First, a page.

This closeup shows
Africanized honey bees surrounding a European queen honey bee that is marked
with a pink dot for identification. Africanized and European honey bees cannot
ordinarily be distinguished with the naked eye. Click the image for more
information about it.
Africanized Honey Bees Are Still on the
Move By Kim
Kaplan March 6, 2006
In 2005, Africanized honey bees showed up for the first time in
Louisiana, Arkansas and Florida. An updated map showing the spread of
Africanized honey bees by county and state has been posted on the Agricultural
Research Service (ARS) website at
The arrival in Florida was not contiguous with the bees' spread from
the Southwest. It was most likely a result of human-assisted transport, by
which trucks, ships, railroad cars or other types of transportation
inadvertently bring Africanized honey bees into new areas.
Usually, human-assisted transport finds are not considered part of
Africanized honey bees' spread. But because they have been found in 14
counties, the state of Florida now considers Africanized honey bees to be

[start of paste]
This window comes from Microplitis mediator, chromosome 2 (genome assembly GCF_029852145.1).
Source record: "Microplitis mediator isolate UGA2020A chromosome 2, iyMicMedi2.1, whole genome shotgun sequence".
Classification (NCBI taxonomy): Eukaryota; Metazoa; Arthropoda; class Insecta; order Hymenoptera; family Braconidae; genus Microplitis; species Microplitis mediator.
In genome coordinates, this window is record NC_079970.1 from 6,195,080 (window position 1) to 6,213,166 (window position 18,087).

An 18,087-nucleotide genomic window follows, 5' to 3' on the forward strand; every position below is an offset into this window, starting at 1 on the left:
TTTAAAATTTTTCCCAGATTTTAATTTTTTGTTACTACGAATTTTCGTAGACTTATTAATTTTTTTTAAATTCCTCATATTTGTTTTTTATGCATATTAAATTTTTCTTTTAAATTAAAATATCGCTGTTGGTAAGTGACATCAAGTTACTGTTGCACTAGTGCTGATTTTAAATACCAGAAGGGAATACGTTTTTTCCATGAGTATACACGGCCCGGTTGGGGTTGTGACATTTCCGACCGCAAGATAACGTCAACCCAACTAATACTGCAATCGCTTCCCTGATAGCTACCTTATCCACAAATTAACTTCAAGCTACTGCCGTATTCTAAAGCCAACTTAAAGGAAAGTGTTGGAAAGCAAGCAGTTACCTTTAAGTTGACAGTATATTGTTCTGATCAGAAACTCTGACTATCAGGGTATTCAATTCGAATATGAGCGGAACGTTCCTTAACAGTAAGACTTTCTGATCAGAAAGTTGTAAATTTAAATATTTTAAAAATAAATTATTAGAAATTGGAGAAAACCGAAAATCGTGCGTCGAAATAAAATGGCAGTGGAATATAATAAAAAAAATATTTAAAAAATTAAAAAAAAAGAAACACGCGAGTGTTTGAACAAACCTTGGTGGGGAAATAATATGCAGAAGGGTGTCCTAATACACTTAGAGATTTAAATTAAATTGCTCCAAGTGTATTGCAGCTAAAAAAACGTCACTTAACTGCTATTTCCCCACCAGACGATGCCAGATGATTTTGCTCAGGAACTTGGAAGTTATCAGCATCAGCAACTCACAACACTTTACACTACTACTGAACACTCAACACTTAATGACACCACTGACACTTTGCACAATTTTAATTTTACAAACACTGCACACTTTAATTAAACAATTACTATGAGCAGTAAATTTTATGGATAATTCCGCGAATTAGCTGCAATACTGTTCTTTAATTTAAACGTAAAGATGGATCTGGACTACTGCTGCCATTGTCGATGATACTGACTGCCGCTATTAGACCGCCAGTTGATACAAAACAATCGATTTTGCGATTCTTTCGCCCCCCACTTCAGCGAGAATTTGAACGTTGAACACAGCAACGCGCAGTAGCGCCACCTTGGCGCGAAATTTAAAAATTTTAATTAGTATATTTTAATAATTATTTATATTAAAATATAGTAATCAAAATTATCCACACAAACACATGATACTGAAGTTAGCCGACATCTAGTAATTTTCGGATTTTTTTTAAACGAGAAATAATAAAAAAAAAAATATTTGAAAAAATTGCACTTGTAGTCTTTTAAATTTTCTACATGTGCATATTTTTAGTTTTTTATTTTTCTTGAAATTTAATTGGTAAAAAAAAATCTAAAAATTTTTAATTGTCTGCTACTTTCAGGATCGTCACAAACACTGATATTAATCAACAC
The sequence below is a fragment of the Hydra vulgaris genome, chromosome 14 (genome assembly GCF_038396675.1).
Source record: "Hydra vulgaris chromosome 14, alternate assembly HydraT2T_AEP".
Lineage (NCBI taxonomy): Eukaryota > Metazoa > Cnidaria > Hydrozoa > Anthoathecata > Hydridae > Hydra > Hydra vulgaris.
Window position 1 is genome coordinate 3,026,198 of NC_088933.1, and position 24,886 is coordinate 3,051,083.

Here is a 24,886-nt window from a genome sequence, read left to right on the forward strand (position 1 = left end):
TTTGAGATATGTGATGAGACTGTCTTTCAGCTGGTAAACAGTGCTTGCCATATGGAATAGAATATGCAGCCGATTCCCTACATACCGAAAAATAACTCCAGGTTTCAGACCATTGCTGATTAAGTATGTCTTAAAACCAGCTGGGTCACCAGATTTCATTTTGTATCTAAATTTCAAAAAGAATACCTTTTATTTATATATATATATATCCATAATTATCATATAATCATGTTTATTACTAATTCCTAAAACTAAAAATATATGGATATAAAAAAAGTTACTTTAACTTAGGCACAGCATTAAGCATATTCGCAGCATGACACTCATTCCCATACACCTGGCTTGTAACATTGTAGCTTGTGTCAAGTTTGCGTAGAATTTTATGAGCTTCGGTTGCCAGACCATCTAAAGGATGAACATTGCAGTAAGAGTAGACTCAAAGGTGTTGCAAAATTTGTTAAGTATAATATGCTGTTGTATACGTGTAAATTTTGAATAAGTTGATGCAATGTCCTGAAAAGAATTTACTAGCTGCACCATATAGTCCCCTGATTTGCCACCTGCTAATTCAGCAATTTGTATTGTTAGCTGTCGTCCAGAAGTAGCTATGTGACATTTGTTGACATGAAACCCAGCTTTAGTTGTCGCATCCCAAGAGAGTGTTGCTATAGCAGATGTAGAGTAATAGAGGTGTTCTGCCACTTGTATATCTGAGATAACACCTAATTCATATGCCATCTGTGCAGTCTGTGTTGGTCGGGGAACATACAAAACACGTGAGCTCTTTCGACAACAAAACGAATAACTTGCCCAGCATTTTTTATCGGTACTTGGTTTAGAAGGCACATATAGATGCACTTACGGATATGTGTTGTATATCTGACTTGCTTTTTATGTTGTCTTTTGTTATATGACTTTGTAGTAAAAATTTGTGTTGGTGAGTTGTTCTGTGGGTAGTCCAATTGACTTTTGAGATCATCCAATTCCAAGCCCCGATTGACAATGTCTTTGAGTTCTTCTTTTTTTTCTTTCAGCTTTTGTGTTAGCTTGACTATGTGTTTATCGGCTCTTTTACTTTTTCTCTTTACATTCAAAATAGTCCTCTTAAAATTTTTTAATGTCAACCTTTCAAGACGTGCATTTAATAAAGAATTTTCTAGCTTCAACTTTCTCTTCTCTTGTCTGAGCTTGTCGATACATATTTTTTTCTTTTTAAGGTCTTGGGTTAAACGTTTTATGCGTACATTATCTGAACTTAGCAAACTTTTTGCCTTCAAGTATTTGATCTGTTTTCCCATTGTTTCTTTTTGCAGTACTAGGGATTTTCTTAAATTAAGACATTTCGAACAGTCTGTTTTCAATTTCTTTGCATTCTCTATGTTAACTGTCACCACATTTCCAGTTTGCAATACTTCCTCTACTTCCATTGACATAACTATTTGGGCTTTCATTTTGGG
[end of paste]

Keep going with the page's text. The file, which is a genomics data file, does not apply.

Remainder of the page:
The ARS Carl Hayden Bee
Research Center in Tucson, Ariz., is responsible for official
identifications of Africanized honey bees, especially when the bees are found
in new states. Additional information about ARS research on Africanized honey
bees can be accessed at gears.tucson.ars.ag.gov/.
Among ARS' recent research accomplishments related to the bees is new
guidance for beekeepers on the best time to requeen hives to reverse
Africanization of honey bee colonies. Queens of known genetics, from reputable
breeders, should be introduced into hives in the fall to give them the best
chance of being accepted by the bee colony.
ARS is the U.S. Department of
Agriculture's chief scientific research agency.